Review: Negotiating Neoliberalism

Review: Negotiating Neoliberalism

Negotiating Neoliberalism: Developing Alternative Educational Visions 
Tim Rudd and Ivor F. Goodson  (eds)
2017. SensePublishers. 

Review by John Galloway. Published: 14 May 2017.

You could take this to be a rather gloomy book, one that lays bare the dominance of Neoliberalism as the hegemonic political, economic and social philosophy of our age, and its penetration into all aspects of our lives. It’s influence has been growing in the UK since the 1970s and accelerated by the ‘austerity’ agenda – rolling back the state, increasing the role of markets, privatising public services, increasing personal choice. In education, amongst other things,  we see it in the promotion of academies and free schools, establishments outside of the structure of the local authority, designed to create surplus pupil places and thus stimulate a market between schools.

It is an idea that, like a virus, has infected not just our commercial and public service structures, but our attitudes and approaches to our professional and working lives. It is a GERM, a Global Education Reform Movement, that has monetized education, at every level, making it a product to be sold rather than a developmental experience to be had.

Whilst ostensibly promoting decentralisation and innovation its reliance on set metrics for judgement and evaluation drives all providers – schools and universities –  down a narrow channel, limiting their offer, and their worth to what can be easily measured, and thereby valued.

It is the sort of approach that technology can be conscripted to support through data collection and analysis that demonstrates achievement against pre-determined outcomes, but that is blind to incidental learning and personal development along the way. As Hayler makes clear when quoting a Master’s account of discussions with a head teacher about why his year 6 SATs results were not as good as colleagues’, that he “couldn’t use that excuse anymore,” when pointing out the degree of learning difficulties in the class. The discussion ignored the progress in learners’  “growing confidence, motivation and enthusiasm.”

But, this book suggests, it doesn’t have to be like it, and all of us in education, wherever we are and whatever we do, can do something about it.

So, you could also see this book as a call to arms, denouncing the appropriation of a fundamental human activity – learning – for narrow, selfish, financial, gains. By shedding light on the penetration of Neoliberal approaches into all aspects of our lives, but especially our schools, colleges and universities, it seeks to alert us to the dangers, and to our own collusion in its growth,  and asks us to not only to resist, but to push back.

The infiltration and acceptance of Neoliberalism is shown to be an international issue, with examples from Nepal, Norway and Ireland. Sugrue uses the latter as a case study – its growth as the Celtic Tiger then its near financial collapse following the 2008 banking crisis – to demonstrate how policies of austerity and economic imperatives are used to make the case for practices that strip creativity from the curriculum to give a narrow focus on “basics,” policies that “get under the skin of teachers and learners where they sap vital energy, commitment, motivation and morale.”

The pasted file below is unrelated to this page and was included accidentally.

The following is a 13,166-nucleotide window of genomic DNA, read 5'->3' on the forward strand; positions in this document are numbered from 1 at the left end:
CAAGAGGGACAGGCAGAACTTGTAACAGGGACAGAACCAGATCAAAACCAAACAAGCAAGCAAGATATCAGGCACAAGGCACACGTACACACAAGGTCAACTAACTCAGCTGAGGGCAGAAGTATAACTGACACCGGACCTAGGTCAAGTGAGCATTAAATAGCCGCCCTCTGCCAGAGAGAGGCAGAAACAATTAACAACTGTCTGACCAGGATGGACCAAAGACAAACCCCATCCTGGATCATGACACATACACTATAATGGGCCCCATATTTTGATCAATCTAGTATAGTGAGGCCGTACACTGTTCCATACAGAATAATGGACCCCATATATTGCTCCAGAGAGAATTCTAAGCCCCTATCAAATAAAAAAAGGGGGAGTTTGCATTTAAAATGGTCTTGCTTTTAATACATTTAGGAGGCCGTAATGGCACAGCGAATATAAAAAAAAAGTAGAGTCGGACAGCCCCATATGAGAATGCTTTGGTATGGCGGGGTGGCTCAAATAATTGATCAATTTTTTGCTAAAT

There are reminders that other approaches are possible. Schostak writes about the principles of co-operative education and a curriculum developed through “motivations, curiosities and interests aroused by exploring together,” rather than one “imposed by authorities over the needs and interests of young people and adults.”

 Deborah Philips, in a thoroughly researched chapter, lays bare the sneaking privatisation of schools, the blurring of the distinction between public and private interests that allows commercial organisations connected to the charitable trusts replacing local authorities as organisational entities across England, to mop up lucrative contracts. With mechanisms of local accountability disassembled in order to allow market forces to operate.

Elsewhere, Stephen O’Brien decries our ready adoption of reductionist practices and associated language embodied in our use of ‘Learning Outcomes,’ that these “represent a particular knowledge type,” one that allows us to, “measure it, claim ownership over it, test it for inadequacies.” This approach shifts the focus of learning from personal interest and development to the generation of data. Instead he urges “Resistance for Freedoms Sake,” with a call to rediscover education’s “more authentic soul.” 

The editors offer us a framework for educational research of Five Rs – remembering, regression, reconceptualization, refraction, and renewal – but ask us also to look for instances of resistance (their italics). Their conclusion, however, is that the basis of such resistance is not based on analysis, on the narrow, data driven, reductive approach of Neoliberalism, but rather of humanity: in “’the question of the meaning of life’” which “continues to elude the neo-liberal market society,” which has “failed to win ‘hearts and minds.’” In refusing to accept the de-humanising approach to education implicit in Neoliberalism we can “begin a ‘long march’ in the opposite direction.”

An unashamedly polemic book, who’s perspective can help all of us, regardless of our own position, to reflect on, re-examine, and understand education systems globally, and our opportunities to influence their future.